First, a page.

Yesterday, we lost a great American, an outstanding scholar and an unparalleled Yalie.
We mourn Robert Dahl, who passed away at 98. Over the coming days, many will note Dahl’s distinguished service in the Second World War, for which he received the Bronze Star. Others will review his impressive scholarship, including the groundbreaking study and defense of democracy that is “Who Governs?” Fewer, however, will praise him for his service to Yale.
Robert Dahl played an unassuming but incredibly important part in shaping this University at crucial moments in the 1960s and 1970s. On numerous occasions, President Kingman Brewster turned to him in moments of crisis, which Dahl handled with superb aplomb.
On May 1 1969, Yale students and faculty packed the Whale to debate the status of ROTC on campus. It was the height of the Vietnam War, and opposition to the military was fierce. The thousands-strong crowd threatened to turn raucous when the moderator, Provost Charles Taylor, announced he would only accept preselected speeches. It was Dahl who replaced Taylor, calmed the crowd, and transformed a potential disaster into a civilized conversation.
Dahl was a consensus builder, someone who could balance the competing passions in the stadium that evening — and the entire campus respected him, from radical students to conservative professors.
His greatest service to the University came in a form that every academic dreads most: committees. Despite striking a personal agreement with Brewster that he not undertake this particular burden, Dahl repeatedly answered the president’s call to serve his small community.
In 1965, a committee he led established the criteria by which Yale faculty achieve tenure. The resulting document has remained a landmark to which every subsequent tenure policy has, at least in part, returned.
We have Dahl to thank for Yale adopting applicants without regard to their sex. From 1971 to 1972, he chaired the five-person Study Group on Yale College, which Brewster tasked with reinventing undergraduate education. To make a long story short, the University faced a sizable deficit at a time when the country was also rethinking the scope and purpose of higher education. Dahl’s committee was supposed to remake Yale into a financially sustainable, innovative institution.
For six months, Dahl and his four colleagues placed their professional lives on hold. They traveled the nation to investigate best practices at peer schools, interviewed every stakeholder at the University and devoured enormous reams of research. In April of 1972, the Study Group published its report, which among other suggestions called for a three-year bachelor’s degree and a tutorial system based on the Oxbridge model.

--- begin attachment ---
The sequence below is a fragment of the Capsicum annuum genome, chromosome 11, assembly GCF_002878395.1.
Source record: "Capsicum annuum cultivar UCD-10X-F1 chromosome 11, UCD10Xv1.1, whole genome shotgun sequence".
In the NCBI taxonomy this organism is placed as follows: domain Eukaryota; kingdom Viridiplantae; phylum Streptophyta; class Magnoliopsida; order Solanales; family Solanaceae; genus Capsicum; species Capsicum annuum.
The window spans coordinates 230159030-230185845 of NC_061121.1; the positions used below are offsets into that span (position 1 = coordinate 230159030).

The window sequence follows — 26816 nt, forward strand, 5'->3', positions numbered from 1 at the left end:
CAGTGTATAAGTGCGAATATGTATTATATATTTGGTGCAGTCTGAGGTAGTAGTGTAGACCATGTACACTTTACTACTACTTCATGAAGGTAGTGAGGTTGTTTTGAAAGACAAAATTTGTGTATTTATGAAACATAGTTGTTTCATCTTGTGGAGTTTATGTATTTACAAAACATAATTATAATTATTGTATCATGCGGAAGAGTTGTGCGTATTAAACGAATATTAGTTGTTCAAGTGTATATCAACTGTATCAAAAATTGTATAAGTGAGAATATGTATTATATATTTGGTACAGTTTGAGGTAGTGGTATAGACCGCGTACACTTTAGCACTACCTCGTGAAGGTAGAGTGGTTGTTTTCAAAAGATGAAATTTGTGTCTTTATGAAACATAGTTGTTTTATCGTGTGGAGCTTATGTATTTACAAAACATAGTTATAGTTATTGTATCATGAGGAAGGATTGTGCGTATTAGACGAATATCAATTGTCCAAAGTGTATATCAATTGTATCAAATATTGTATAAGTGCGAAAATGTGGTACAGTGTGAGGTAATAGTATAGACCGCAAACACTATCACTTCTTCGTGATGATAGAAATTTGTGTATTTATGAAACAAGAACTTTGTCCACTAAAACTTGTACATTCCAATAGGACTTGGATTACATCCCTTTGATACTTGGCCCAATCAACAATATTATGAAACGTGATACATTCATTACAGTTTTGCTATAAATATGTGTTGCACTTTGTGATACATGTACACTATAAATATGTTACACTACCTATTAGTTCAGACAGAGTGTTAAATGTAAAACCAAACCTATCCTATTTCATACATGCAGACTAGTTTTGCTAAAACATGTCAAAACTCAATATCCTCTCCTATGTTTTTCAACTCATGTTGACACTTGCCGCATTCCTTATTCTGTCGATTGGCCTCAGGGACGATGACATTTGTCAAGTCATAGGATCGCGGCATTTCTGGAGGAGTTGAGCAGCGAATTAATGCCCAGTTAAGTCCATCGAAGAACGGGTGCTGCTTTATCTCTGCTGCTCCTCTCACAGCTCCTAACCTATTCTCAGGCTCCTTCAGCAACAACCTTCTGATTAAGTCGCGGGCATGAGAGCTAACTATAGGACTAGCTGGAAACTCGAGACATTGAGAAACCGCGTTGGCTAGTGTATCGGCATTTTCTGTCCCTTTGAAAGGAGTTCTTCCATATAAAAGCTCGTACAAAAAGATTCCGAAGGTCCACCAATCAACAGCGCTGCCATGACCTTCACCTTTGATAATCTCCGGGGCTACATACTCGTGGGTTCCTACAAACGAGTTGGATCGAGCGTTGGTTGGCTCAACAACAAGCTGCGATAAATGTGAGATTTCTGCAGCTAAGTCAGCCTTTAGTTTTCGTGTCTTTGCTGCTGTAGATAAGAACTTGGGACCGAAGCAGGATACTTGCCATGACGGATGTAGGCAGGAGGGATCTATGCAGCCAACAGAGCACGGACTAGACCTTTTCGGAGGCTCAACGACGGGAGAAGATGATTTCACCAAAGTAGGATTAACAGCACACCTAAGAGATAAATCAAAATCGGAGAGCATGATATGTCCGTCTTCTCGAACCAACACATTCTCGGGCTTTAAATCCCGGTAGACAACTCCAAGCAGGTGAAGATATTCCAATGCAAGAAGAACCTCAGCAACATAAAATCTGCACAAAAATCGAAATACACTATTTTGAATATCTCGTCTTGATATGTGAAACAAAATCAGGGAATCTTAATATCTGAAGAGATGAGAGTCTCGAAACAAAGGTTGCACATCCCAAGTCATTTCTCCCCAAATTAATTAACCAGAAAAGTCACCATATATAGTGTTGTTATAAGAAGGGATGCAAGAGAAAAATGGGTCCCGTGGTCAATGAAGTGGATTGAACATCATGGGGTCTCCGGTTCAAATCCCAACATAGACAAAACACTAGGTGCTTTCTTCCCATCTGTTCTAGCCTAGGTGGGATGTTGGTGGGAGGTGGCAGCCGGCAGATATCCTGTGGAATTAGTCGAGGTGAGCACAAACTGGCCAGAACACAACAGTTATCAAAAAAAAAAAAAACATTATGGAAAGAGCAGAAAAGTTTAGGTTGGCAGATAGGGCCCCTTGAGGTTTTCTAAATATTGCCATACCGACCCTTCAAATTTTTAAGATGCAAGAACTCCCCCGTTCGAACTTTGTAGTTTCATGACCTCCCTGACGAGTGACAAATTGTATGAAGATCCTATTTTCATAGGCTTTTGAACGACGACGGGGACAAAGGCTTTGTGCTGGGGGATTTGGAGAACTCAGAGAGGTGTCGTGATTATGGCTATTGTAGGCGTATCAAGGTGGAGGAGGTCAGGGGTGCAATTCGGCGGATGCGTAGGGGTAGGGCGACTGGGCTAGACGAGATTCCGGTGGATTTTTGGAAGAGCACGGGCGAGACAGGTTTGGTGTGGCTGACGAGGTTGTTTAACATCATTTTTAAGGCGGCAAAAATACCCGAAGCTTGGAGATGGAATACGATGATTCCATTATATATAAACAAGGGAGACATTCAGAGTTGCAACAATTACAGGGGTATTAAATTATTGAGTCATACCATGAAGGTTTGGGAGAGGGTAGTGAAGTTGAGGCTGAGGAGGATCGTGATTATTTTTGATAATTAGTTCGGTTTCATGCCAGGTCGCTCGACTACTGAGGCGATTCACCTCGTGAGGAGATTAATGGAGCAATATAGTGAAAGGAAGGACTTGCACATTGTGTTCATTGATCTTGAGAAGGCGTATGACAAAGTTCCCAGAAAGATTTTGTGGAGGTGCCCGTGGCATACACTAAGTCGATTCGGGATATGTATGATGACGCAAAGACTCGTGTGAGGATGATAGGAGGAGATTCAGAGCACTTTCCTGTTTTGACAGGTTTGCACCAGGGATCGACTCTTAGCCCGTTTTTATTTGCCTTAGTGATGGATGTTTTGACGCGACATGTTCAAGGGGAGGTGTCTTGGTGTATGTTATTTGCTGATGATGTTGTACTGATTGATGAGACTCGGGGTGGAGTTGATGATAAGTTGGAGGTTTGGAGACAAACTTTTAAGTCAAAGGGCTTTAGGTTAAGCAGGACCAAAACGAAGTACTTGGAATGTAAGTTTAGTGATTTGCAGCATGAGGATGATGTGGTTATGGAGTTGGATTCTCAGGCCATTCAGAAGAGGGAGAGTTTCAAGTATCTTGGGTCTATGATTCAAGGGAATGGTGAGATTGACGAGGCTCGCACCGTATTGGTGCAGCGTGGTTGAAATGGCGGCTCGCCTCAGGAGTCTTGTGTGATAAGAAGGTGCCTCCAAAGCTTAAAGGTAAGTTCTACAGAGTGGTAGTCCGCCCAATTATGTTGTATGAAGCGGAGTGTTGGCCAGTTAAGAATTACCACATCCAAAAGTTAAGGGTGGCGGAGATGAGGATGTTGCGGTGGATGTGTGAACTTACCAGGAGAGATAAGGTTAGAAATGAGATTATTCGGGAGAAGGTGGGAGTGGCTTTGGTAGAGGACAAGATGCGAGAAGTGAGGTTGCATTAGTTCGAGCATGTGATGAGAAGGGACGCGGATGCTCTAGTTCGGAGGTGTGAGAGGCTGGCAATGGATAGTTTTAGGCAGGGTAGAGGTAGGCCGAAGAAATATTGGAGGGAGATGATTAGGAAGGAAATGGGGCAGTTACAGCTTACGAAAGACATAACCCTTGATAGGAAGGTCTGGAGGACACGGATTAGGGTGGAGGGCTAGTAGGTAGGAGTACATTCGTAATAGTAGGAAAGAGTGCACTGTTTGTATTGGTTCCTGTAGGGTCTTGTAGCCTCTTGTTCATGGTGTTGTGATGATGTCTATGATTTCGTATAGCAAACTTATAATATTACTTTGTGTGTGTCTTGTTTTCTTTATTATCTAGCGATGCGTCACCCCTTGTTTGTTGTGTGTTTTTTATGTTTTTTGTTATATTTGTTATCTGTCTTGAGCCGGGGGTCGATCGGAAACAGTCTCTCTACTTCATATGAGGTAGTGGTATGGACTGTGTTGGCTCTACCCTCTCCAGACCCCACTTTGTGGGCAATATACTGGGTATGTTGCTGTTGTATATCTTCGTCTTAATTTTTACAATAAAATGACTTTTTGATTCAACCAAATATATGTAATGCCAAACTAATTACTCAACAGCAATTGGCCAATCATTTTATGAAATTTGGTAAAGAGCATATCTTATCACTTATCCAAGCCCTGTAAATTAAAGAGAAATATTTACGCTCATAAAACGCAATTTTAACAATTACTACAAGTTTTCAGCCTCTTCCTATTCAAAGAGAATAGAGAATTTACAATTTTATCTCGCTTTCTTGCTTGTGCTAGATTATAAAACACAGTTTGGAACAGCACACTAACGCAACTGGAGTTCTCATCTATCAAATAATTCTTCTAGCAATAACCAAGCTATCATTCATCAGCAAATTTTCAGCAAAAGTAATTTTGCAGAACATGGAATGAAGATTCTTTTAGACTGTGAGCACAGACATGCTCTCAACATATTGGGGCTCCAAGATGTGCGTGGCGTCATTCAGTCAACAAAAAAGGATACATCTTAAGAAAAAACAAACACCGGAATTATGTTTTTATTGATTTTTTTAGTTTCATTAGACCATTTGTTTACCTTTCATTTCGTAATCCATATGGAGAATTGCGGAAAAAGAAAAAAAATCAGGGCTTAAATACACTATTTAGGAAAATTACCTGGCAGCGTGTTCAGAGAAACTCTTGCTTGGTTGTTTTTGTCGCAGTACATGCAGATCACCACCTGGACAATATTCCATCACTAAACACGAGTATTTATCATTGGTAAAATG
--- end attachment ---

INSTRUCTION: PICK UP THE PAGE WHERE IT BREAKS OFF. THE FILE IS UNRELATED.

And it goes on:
But as current undergraduates well know, Yale is still a four-year college. The faculty rejected Dahl’s more interesting recommendations, a defeat which greatly disappointed him at the time. One part of the report, however, did gain approval: a proposal to remove sex as a consideration in admissions. While women had first come to Yale in 1969, their numbers were limited. It was Dahl who fully opened the door, so that today there are as many female as male undergraduates.
Dahl’s most vital service, however, does not bear his name. He was a key member of the famous Woodward Committee, which codified the University’s policy on free speech in 1975. To this day, it remains our community’s expression of its principles: that we abhor censorship and tolerate all ideas in a quest for knowledge. Dahl wrote the report’s first section, entitled “Of Values and Priorities.” His words and their elegance speak for themselves four decades later:
“The history of intellectual growth and discovery clearly demonstrates the need for unfettered freedom, the right to think the unthinkable, discuss the unmentionable, and challenge the unchallengeable … We take a chance, as the First Amendment takes a chance, when we commit ourselves to the idea that the results of free expression are to the general benefit in the long run, however unpleasant they may appear at the time.”
Two paragraphs later, he went on to write that universities are “a special kind of small society.” This one is that much better off for the life and service of Robert Dahl.
Nathaniel Zelinsky is a 2013 graduate of Davenport College. His senior thesis examined the Dahl and Woodward Committees.